Slightly earlier than previously announced, we're hosting the next meetup in conjunction with the London Strata conference in November. We've got the following lined up;
• Graham Tackley from The Guardian, talking about "Real time attention data at the Guardian"
• Andrew Clegg from Pearson, talking about "Tuning ElasticSearch for multi-terabyte analytics"
• Q&A with Shay Banon and Costin Leau from ElasticSearch
Pizza & beer will be provided on site and we'll head off to the pub afterwards. I look forward to seeing you all there!
This meetup will be hosted in the offices of Red Badger, at 12 Mallow Street, London, EC1Y 8RQ. Only a few minutes walk from Old Street tube station.
If anyone's interested in giving a talk at a future meetup, I'd love to hear from you. Please contact me on the meetup site, or on twitter: @YannCluchey. Thanks!
Here is a more detailed summary of Graham's talk;
http://theguardian.com is one of the world’s most popular news websites, visited by over 80 million unique browsers every month. Yet in the past our journalists and editors found it difficult to get meaningful, timely data on what people were reading. Even the minority granted access to our traditional analytics tools struggled to get actionable information.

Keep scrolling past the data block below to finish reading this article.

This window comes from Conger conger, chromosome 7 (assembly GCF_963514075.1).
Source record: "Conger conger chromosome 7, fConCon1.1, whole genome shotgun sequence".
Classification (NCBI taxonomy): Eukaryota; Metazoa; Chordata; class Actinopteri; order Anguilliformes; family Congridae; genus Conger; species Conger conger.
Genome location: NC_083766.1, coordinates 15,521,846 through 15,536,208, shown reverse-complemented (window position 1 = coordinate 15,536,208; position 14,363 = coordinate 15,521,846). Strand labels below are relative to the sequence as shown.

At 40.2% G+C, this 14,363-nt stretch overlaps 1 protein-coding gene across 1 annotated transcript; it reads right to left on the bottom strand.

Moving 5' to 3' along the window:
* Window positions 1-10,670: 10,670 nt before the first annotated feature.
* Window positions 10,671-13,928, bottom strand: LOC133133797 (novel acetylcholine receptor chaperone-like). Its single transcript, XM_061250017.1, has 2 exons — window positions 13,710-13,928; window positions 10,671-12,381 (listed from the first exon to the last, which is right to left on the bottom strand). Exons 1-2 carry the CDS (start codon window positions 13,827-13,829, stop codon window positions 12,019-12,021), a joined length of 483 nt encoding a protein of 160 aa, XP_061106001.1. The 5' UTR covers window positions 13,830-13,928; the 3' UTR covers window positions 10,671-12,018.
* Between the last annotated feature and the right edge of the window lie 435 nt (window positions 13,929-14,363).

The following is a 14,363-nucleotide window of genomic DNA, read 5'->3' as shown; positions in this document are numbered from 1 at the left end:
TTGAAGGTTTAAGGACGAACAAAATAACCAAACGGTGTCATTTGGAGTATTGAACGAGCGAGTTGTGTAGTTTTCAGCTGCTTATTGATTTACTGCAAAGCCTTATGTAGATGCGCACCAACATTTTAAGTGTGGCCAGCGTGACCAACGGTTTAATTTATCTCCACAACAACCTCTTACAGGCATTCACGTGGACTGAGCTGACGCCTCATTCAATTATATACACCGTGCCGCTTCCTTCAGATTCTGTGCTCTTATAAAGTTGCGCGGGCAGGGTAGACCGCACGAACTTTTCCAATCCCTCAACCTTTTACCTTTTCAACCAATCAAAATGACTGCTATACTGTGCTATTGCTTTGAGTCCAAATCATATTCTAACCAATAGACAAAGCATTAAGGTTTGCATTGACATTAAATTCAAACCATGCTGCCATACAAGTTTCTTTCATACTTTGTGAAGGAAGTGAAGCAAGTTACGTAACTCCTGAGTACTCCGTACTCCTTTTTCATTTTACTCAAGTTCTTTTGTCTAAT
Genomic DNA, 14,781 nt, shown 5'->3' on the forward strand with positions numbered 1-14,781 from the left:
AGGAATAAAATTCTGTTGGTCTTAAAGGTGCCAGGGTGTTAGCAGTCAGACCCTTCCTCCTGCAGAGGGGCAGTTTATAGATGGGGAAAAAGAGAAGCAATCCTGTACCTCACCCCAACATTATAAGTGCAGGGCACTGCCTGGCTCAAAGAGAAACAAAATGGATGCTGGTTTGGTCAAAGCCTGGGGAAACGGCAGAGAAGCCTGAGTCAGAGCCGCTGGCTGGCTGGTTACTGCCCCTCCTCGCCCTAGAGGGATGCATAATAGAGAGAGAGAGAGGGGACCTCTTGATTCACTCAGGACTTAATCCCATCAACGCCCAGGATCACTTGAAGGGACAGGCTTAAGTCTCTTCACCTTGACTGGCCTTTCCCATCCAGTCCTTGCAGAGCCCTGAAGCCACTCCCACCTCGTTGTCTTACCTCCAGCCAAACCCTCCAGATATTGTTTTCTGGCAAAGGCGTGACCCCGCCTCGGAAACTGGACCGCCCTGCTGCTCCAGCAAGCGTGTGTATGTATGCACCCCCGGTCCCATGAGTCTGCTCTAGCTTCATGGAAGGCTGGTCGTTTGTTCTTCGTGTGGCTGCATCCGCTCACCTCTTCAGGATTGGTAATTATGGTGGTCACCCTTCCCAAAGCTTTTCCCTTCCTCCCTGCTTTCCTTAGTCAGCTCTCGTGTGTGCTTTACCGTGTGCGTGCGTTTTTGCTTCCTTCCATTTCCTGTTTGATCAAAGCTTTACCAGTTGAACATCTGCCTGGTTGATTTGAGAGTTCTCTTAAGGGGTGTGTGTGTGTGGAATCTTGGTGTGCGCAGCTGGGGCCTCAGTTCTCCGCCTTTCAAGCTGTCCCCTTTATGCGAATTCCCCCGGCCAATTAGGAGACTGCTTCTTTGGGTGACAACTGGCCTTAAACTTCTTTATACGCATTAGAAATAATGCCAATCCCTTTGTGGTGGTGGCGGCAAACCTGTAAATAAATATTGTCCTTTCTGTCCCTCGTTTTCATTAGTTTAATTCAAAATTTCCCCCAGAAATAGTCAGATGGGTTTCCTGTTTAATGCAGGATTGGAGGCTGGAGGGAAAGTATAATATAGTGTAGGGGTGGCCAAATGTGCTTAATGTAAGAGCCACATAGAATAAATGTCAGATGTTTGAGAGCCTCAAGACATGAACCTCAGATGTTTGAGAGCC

Over the last year, we’ve built “ophan”, an in-house real-time analytics system. By working closely with journalists and editors, we’ve focussed on what they can action to provide a better experience for our existing readers and enable more people discover our unique content. By allowing access to all Guardian employees, we’ve empowered many more people internally to contribute to expanding our engagement and reach.
And by being seriously resource constrained - two people, part time - we’ve robustly prioritised, rapidly evolved our cloud-based architecture and necessarily valued simple iterative delivery above all else.
Cloud hosted elasticsearch made this possible. This talk tells the story of why we created this system, how we evolved from in-memory tracking to elasticsearch, and some insight into how we use elasticsearch today.